It’s also possible that arrogance and the phenomenon whereby people naturally project their own mindsets onto others factor in here. The thinking may be: If the great Michael Bloomberg can’t control himself in these respects, how could the dumb yahoos not worth billions of dollars do it? They must be externally controlled!
This would accord with how someone who once worked for Bloomberg, writer Robert Hutchinson, characterized the billionaire as “petty, arrogant and full of contempt for ordinary workers.” He has also been called “a nasty bit of work.” But then there’s this, also from the aforementioned Times article: Bloomberg “is known to grab food off the plates of aides and, occasionally, even strangers. (‘Delicious,’ he declared recently, after swiping a piece of fried calamari from an unsuspecting diner in Staten Island.)”
Kataline writes of this “that Bloomberg has great difficulty respecting the basic boundaries of civil society. No wonder it’s so easy for him to help himself to your freedoms and your choices, when he can’t stop helping himself to your calamari.” She makes the case that the stigma against telling others how to live and controlling their lives is now gone, and it must be reestablished. Yet there is a deeper issue here.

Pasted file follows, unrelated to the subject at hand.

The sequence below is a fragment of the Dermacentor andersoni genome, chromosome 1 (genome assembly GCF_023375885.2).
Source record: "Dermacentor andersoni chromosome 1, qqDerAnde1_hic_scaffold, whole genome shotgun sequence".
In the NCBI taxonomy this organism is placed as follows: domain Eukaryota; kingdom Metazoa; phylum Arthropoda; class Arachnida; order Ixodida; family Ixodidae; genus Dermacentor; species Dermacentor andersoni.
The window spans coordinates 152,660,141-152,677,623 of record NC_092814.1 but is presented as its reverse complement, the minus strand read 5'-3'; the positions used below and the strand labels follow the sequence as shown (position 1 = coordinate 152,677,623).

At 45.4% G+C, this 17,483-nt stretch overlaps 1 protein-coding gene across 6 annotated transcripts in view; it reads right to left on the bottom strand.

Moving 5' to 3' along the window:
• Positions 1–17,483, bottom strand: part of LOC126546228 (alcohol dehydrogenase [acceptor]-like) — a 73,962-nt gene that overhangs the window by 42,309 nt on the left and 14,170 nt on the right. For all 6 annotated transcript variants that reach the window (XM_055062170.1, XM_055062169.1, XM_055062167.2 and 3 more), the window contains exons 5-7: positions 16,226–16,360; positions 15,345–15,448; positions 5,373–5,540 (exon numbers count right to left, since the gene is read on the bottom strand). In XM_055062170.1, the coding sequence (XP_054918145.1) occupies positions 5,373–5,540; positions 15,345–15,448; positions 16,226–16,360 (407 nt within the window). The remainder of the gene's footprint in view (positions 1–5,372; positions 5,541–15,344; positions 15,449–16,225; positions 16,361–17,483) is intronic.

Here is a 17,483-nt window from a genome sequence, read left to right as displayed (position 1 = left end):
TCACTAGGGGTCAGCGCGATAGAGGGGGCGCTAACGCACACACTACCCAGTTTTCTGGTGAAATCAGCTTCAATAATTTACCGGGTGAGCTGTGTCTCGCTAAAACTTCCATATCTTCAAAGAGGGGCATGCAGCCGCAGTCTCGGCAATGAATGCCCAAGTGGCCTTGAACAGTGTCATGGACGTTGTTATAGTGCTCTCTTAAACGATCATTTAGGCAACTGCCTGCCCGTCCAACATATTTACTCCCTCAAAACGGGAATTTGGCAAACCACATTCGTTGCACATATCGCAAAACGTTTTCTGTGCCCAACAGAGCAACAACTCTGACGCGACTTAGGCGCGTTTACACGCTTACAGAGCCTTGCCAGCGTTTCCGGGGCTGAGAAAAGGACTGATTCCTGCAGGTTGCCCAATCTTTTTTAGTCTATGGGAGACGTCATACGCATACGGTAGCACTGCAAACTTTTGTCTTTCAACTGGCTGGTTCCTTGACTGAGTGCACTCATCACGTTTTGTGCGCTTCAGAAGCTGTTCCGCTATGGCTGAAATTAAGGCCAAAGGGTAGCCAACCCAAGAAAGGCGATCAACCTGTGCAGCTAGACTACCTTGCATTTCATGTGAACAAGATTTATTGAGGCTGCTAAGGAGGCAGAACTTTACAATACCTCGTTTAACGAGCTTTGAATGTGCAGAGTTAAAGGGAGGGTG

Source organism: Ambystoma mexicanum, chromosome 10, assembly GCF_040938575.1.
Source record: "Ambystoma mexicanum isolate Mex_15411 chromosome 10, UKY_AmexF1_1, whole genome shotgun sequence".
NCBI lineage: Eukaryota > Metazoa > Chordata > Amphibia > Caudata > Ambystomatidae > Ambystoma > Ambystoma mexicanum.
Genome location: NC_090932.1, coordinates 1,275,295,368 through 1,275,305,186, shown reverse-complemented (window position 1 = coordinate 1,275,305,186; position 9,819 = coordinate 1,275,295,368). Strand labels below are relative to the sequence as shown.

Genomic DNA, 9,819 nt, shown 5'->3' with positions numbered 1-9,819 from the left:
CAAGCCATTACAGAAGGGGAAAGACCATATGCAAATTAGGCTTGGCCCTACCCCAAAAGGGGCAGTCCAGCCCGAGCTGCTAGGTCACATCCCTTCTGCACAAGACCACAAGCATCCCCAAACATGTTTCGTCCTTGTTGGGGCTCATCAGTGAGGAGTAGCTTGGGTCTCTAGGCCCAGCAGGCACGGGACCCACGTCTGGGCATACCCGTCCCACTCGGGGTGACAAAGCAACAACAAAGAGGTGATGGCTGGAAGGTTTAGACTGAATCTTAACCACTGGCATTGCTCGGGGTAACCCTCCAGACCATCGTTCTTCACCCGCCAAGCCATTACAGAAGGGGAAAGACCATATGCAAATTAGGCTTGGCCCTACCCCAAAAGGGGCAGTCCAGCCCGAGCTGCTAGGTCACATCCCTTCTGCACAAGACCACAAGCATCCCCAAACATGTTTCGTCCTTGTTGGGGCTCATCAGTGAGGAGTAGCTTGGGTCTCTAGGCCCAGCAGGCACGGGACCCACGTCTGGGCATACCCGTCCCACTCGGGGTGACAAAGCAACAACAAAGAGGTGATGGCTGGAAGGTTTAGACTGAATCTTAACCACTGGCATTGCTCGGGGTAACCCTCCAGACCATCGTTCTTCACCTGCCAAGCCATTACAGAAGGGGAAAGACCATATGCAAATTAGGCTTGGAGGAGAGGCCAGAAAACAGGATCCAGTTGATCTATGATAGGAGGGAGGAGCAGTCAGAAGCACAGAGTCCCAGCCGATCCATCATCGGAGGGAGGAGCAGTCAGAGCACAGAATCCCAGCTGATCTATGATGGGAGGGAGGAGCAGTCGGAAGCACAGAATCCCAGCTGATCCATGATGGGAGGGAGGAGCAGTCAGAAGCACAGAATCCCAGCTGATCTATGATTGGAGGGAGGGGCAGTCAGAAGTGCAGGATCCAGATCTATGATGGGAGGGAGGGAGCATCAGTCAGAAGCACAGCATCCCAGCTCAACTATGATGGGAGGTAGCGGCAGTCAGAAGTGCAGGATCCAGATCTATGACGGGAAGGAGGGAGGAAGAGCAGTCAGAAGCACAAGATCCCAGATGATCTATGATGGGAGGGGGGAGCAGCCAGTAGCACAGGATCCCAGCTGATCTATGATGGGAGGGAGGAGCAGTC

In reality, government and society have always controlled others via, respectively, laws and social codes; the only variants are the nature and degree of the control. Note here that almost every law (if not every one) is by definition the removal of a freedom, as it states that there is something you must or mustn’t do. Thus is a law also the imposition of a value, as it’s created because some people somewhere value what it allegedly accomplishes.
Yet while that’s true of any law, a just law is something different: the imposition of a moral or a corollary thereof. To understand this, just consider: Would it be justifiable to prohibit people from doing something that wasn’t wrong? Would it be right to compel people to do something that wasn’t a moral imperative? If it’s not a matter of Truth, it’s one of taste — and only a tyrant enforces taste.
For example, late Venezuelan demagogue Hugo Chávez destroyed golf courses because he hated the game, considering it bourgeois. That’s enforcing taste based on prejudice. On the other hand, laws against murder, rape, and theft are just because they reflect moral principles.